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OpenGL Antialiasing without multisampling?

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Is this even possible?

Unless, i would be able to remove the aliasing by some other way.
I know OpenGL had some option to enable antialiasing with GL_POLYGON_SMOOTH back in the days,
i seems that nowadays most graphic-cards could only do Antialiasing with the multisample option.
And in my case the graphic card dont support multisample, so what other way could one do to remove
aliasing artifacts and also without the use of shaders?

I've attached an image of some cubes joined together, they seem to give some aliasing, that is the edges of the
polygons aint placed evenly together when they render. Is there a way to fix this?

[edit: im looking into the depth bias]

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Without the use of any shaders this could get quite tricky
What kind of card are you using exactly if it doesn't support multisampling?

There are some very decent alternatives to MSAA which use edge detection algorithms (like MLAA), but I don't see a way to implement those without the use of shaders

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Without the use of any shaders this could get quite tricky
What kind of card are you using exactly if it doesn't support multisampling?

There are some very decent alternatives to MSAA which use edge detection algorithms (like MLAA), but I don't see a way to implement those without the use of shaders


Actually its a strange hybrid of Intel® GMA X4500hd, i think.
some gl-extensions i can find here: cantiga
and its gpu integrated in laptop: mobile esprimo v6535

this card doesnt support very much use of shaders. only ehm 1.10 i know of that is 100% supported.
shader-versions over that is more or less not-supported.

(edit: i dont have much experience in coding shaders, so it would be a bit daunting task to do anyway).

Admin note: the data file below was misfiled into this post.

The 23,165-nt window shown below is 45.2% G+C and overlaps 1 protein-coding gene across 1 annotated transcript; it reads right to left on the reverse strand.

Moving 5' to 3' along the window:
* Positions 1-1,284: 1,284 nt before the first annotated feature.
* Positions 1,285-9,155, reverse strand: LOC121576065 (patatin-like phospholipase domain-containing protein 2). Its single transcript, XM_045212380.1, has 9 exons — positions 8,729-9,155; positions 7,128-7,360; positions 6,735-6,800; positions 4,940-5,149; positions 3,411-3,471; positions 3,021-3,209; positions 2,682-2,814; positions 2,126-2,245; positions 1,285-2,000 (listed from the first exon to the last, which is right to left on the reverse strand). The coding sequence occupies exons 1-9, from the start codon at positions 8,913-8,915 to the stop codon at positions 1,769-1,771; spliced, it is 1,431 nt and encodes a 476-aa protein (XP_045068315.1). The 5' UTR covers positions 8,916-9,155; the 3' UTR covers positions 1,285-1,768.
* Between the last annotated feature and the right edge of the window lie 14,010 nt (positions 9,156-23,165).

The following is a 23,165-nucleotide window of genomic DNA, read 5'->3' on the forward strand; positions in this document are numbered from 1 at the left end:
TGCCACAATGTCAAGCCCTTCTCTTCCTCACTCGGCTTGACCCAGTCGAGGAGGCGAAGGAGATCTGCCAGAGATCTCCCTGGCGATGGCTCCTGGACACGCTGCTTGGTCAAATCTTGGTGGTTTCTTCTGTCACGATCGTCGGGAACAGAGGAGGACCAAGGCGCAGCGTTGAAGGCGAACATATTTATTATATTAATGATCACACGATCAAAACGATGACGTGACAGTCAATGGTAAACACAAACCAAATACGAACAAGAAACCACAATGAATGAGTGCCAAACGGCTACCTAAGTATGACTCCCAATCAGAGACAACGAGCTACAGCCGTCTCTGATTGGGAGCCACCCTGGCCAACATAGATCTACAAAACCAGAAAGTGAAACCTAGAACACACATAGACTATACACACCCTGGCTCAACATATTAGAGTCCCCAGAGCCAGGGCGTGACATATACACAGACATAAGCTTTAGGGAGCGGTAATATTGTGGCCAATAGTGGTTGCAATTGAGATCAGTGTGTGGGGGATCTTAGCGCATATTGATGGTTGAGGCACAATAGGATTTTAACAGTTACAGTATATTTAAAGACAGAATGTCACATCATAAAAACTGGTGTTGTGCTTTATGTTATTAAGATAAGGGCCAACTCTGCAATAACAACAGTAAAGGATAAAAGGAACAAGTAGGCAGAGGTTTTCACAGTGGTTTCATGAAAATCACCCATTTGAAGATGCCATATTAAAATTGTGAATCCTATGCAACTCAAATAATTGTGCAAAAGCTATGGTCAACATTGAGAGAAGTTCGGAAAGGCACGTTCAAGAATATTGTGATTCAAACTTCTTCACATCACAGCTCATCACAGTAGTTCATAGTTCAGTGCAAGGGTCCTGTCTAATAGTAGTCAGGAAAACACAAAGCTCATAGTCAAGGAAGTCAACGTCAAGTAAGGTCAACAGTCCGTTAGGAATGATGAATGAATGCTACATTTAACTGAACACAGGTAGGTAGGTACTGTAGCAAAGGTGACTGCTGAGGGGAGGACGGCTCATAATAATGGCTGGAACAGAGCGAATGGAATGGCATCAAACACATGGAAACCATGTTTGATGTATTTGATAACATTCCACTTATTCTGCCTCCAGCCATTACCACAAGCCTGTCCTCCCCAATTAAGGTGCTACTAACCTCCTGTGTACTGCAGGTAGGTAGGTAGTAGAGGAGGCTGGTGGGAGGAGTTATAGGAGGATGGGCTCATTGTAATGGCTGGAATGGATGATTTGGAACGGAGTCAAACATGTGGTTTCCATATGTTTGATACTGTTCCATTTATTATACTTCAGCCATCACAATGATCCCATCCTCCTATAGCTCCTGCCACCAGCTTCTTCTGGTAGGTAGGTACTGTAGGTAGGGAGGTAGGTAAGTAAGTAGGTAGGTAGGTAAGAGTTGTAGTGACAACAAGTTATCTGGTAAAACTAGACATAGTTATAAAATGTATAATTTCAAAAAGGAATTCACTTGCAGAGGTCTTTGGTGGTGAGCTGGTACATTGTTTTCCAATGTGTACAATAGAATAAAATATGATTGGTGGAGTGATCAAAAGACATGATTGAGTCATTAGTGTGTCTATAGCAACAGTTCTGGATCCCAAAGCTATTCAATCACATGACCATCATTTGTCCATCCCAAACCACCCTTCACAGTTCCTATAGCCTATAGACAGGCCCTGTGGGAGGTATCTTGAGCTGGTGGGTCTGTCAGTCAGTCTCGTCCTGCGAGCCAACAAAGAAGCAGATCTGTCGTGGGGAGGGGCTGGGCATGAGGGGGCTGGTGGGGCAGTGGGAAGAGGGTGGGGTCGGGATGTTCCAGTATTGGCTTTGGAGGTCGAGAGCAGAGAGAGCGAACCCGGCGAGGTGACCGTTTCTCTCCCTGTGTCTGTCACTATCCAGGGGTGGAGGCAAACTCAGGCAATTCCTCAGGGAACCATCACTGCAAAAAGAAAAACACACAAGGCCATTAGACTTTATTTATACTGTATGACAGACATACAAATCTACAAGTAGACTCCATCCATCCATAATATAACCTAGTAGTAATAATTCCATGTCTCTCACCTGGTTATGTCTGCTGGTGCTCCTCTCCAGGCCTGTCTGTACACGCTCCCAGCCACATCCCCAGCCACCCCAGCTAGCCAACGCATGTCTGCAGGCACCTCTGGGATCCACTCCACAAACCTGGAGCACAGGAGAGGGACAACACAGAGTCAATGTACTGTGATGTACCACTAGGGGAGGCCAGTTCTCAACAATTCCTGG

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You can do supersampling by rendering to a target that is 2x or 4x in resolution and then using standard texture sampling as a means to smooth detail when downsampling.

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You can do supersampling by rendering to a target that is 2x or 4x in resolution and then using standard texture sampling as a means to smooth detail when downsampling.


Seeing as he is using a rather weak integrated card this could get rather expensive even for low resolutions

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You can do supersampling by rendering to a target that is 2x or 4x in resolution and then using standard texture sampling as a means to smooth detail when downsampling.


hmm, yea, good idea. ill try that out.

by the way what i've discovered, which i didnt mention before was that
it just doesnt seem right that there would be white jaggies on the parts that are dark on that image.
i could try out changing the depth bias for each cube though. maybe that would work.
so my next question is this: would it be possible to retrieve the z-buffer value from each fragment and make the change per fragment in the z-bias
to remove those artifacts?
actually, when i come to think about it, i have a hunch that antialiasing the cubes or the whole back/front-buffer with that image would probably not
reduce the white stripes entirely, but i might be wrong. it's one thing i would try to figure out in a while.

thanks for the replies.

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Seeing as he is using a rather weak integrated card this could get rather expensive even for low resolutions


Do you mean that the GetFrontBufferData (or BackBuffer for that matter) is too expensive for that, per frame?
I havent really tested it, but you might be right. it probably would not work. Since i want this in a reasonable framerate.

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[quote name='Radikalizm' timestamp='1311090297' post='4837448']
Seeing as he is using a rather weak integrated card this could get rather expensive even for low resolutions


Do you mean that the GetFrontBufferData (or BackBuffer for that matter) is too expensive for that, per frame?
I havent really tested it, but you might be right. it probably would not work. Since i want this in a reasonable framerate.
[/quote]

It mostly depends on how populated your scene will be, try to find out how many ms it takes to render 1 frame right now to get an estimate of how much time it will take to render to higher resolutions
If your scene will be simple without too many independent entities (ie. without too many draw calls, polygons, 'complicated' shading, etc.) you should be fine

I'd just try the suggested method and see how it works out :)

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